Zoning dilemmas: home burials

Indigenous peoples in the Cordilleras bury their dead in their yards. This is their custom as ancient as time. It is practiced even in dense urban communities such as Baguio City, a highly-urbanized city, and La Trinidad, the capital city of Benguet Province.

Further, for Baguio City and La Trinidad, being the major urban areas in the Cordilleras, home burials are not discussed in zoning boards precisely because such subjects are not brought to that level; since it has always been a local practice no one taught of questioning it.

Universal standard practice is that home burials are not allowed in cities and urban areas.

In the US: in California, burial must be in an established cemetery and home burials in rural areas are decided on by local officials. Michael Jackson’s family requested the Santa Barbara Country to have his body interred in his 3,000 acre Neverland Ranch but “the bureaucratic hurdles on the state and local level for interment on property that wasn’t designated a cemetery were extensive”. In these cases, celebrity status doesn’t earn you brownie points. He was finally buried, as we know, in Forest Lawn Cemetery in Glendale County. In Delaware, home burials are allowed but only outside the towns of Kent and Sussex counties. In Memphis – well, there was its most famous resident Elvis Presley whose family had to apply for a zoning variance to have his body buried in his home, Graceland.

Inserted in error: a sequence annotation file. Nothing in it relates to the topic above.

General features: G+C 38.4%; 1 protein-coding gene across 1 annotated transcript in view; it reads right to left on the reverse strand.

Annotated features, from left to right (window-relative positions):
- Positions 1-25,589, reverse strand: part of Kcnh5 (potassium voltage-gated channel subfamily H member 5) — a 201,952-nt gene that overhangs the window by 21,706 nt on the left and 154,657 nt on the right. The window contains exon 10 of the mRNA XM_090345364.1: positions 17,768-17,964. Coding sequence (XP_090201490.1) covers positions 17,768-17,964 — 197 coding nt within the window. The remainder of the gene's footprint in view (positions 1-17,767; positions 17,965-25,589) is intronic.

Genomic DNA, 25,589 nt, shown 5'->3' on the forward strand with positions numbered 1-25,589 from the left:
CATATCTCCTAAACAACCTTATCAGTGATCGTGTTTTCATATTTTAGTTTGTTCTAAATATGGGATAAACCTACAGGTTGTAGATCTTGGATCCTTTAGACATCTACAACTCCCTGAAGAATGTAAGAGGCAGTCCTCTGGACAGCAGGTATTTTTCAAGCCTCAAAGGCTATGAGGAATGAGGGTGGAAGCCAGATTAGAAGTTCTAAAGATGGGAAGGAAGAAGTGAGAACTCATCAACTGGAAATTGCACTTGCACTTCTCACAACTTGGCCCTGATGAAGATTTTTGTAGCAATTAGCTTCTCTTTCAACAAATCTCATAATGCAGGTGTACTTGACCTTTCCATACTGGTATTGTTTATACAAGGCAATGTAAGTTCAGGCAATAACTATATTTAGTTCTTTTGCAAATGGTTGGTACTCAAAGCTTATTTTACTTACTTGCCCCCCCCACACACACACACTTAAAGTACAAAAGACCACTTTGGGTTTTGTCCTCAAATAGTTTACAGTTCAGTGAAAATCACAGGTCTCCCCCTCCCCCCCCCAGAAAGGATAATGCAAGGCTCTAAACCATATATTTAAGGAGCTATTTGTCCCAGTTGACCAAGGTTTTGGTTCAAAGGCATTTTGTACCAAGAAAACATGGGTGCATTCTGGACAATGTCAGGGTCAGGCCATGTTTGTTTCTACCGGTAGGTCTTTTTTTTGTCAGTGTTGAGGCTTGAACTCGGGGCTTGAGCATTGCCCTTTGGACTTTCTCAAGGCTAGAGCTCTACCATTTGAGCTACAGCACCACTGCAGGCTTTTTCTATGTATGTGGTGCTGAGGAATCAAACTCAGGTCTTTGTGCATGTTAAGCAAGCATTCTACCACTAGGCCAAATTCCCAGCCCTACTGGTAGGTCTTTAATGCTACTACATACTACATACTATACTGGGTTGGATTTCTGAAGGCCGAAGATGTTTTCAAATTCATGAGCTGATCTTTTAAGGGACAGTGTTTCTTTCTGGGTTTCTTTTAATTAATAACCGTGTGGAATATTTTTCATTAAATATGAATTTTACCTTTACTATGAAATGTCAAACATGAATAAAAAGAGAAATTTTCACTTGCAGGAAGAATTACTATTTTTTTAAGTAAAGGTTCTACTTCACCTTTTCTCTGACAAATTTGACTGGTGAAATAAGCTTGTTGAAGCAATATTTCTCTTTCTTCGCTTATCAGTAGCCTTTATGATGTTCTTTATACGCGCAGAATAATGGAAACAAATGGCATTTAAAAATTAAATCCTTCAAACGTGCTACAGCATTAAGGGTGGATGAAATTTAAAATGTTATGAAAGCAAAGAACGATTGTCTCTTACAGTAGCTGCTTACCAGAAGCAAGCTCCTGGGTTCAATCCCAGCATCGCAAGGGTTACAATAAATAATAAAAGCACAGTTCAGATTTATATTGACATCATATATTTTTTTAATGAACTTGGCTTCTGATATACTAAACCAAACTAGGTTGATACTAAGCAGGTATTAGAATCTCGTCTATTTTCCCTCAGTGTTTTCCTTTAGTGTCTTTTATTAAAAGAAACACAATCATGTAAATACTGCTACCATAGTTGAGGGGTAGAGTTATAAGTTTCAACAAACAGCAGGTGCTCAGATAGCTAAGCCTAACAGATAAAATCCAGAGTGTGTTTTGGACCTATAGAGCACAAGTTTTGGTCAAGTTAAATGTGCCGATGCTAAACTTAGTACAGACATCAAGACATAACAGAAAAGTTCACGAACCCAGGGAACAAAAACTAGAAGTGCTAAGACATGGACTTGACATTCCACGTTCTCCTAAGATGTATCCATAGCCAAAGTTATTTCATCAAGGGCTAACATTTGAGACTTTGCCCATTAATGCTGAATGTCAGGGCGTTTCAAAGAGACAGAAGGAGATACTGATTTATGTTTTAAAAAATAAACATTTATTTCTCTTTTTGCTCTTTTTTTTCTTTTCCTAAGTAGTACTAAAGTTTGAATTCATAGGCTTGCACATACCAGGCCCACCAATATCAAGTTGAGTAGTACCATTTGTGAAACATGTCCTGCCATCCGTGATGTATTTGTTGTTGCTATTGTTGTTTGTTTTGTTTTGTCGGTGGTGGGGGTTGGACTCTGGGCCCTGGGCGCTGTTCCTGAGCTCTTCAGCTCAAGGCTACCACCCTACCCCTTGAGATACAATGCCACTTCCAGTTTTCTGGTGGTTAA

In the Philippines, yard burials as a practice in residential areas are not mentioned in zoning regulations particularly among the allowed uses in residential areas although it is mentioned as an allowable use in Infrastructure Areas (which include cemeteries and memorial parks). And, as I mentioned above, there has not been evaluations or regular reviews of zoning dilemmas (home burials as one) faced by local zoning boards such that local regulations are made more specific and useful.

But, indigenous custom or not, there has got to be a line drawn somewhere as to the more appropriate (i.e. in terms of public health, community acceptance, aesthetics, property value) burial place. It is a let down at least for me to reside in a city expecting to breathe modernity and live urbanity only to find myself next to or leaning into from my, say, kitchen window, a family cemetery.

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